In the exemplary encoding, if a given byte is the first byte of an instruction, the start bit for that byte is set. If the byte is the last byte of an instruction, the end bit for that byte is set. Instructions which may be directly decoded by decode units 20 are referred to as “fast path” instructions. The remaining x86 instructions are referred to as MROM instructions, according to one embodiment. For fast path instructions, the functional bit is set for each prefix byte included in the instruction, and cleared for other bytes. Alternatively, for MROM instructions, the functional bit is cleared for each prefix byte and set for other bytes. The type of instruction may be determined by examining the functional bit corresponding to the end byte. If that functional bit is clear, the instruction is a fast path instruction. Conversely, if that functional bit is set, the instruction is an MROM instruction. The opcode of an instruction may thereby be located within an instruction which may be directly decoded by decode units 20 as the byte associated with the first clear functional bit in the instruction. For example, a fast path instruction including two prefix bytes, a Mod R/M byte, and an immediate byte would have start, end, and functional bits as follows:
MROM instructions are instructions which are determined to be too complex for decode by decode units 20. MROM instructions are executed by invoking MROM unit 34. More specifically, when an MROM instruction is encountered, MROM unit 34 parses and issues the instruction into a subset of defined fast path instructions to effectuate the desired operation. MROM unit 34 dispatches the subset of fast path instructions to decode units 20.
Processor 10 employs branch prediction in order to speculatively fetch instructions subsequent to conditional branch instructions. Branch prediction unit 14 is included to perform branch prediction operations. In one embodiment, branch prediction unit 14 employs a branch target buffer which caches up to two branch target addresses and corresponding taken/not taken predictions per 16 byte portion of a cache line in instruction cache 16. The branch target buffer may, for example, comprise 2048 entries or any other suitable number of entries. Prefetch/predecode unit 12 determines initial branch targets when a particular line is predecoded. Subsequent updates to the branch targets corresponding to a cache line may occur due to the execution of instructions within the cache line. Instruction cache 16 provides an indication of the instruction address being fetched, so that branch prediction unit 14 may determine which branch target addresses to select for forming a branch prediction. Decode units 20 and functional units 24 provide update information to branch prediction unit 14. Decode units 20 detect branch instructions which were not predicted by branch prediction unit 14. Functional units 24 execute the branch instructions and determine if the predicted branch direction is incorrect. The branch direction may be “taken”, in which subsequent instructions are fetched from the target address of the branch instruction. Conversely, the branch direction may be “not taken”, in which subsequent instructions are fetched from memory locations consecutive to the branch instruction. When a mispredicted branch instruction is detected, instructions subsequent to the mispredicted branch are discarded from the various units of processor 10. In an alternative configuration, branch prediction unit 14 may be coupled to reorder buffer 32 instead of decode units 20 and functional units 24, and may receive branch misprediction information from reorder buffer 32. A variety of suitable branch prediction algorithms may be employed by branch prediction unit 14.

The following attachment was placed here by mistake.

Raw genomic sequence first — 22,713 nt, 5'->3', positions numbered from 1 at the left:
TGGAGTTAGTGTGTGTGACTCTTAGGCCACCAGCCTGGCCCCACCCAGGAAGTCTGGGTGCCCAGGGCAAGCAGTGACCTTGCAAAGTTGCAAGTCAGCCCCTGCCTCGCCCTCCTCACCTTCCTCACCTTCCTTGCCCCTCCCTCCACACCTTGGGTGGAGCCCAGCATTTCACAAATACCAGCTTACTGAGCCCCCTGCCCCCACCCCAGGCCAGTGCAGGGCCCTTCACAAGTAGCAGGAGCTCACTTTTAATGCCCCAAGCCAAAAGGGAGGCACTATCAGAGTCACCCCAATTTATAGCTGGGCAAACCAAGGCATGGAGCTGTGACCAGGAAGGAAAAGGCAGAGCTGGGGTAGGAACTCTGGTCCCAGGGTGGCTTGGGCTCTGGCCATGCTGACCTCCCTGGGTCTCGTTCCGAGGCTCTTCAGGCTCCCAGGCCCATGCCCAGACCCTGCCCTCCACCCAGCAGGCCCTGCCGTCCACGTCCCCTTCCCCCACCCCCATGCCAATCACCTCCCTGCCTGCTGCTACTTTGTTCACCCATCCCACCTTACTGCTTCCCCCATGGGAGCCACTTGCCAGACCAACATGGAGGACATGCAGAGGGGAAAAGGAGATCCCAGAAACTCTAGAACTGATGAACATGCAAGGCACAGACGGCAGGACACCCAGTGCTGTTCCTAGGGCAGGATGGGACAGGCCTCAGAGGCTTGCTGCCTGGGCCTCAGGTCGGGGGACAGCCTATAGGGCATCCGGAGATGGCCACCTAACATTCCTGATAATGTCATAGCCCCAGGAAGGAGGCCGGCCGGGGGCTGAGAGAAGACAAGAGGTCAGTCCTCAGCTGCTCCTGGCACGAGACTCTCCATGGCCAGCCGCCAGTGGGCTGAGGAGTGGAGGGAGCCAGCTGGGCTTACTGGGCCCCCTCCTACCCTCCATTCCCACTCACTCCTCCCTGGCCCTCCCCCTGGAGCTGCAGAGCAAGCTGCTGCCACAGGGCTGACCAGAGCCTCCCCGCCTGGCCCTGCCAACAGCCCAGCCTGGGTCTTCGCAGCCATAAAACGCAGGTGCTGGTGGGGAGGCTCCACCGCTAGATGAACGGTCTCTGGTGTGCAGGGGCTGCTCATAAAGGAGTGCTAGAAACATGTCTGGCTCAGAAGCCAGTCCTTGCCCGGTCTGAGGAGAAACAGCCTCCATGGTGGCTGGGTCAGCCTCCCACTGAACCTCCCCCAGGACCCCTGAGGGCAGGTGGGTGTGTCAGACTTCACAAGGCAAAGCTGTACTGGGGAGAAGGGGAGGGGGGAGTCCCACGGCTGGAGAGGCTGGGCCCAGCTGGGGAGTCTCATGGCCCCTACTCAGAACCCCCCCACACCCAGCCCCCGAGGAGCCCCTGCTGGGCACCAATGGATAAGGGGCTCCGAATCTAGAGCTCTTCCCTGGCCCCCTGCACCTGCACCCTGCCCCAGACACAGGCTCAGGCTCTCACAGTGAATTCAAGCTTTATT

Instructions fetched from instruction cache 16 are conveyed to instruction alignment unit 18. As instructions are fetched from instruction cache 16, the corresponding predecode data is scanned to provide information to instruction alignment unit 18 (and to MROM unit 34) regarding the instructions being fetched. Instruction alignment unit 18 utilizes the scanning data to align an instruction to each of decode units 20. In one embodiment, instruction alignment unit 18 aligns instructions from three sets of eight instruction bytes to decode units 20. Decode unit 20A receives an instruction which is prior to instructions concurrently received by decode units 20B and 20C (in program order). Similarly, decode unit 20B receives an instruction which is prior to the instruction concurrently received by decode unit 20C in program order. In some embodiments, (e.g. embodiments employing fixed-length instruction sets), the instruction alignment unit 18 may be eliminated.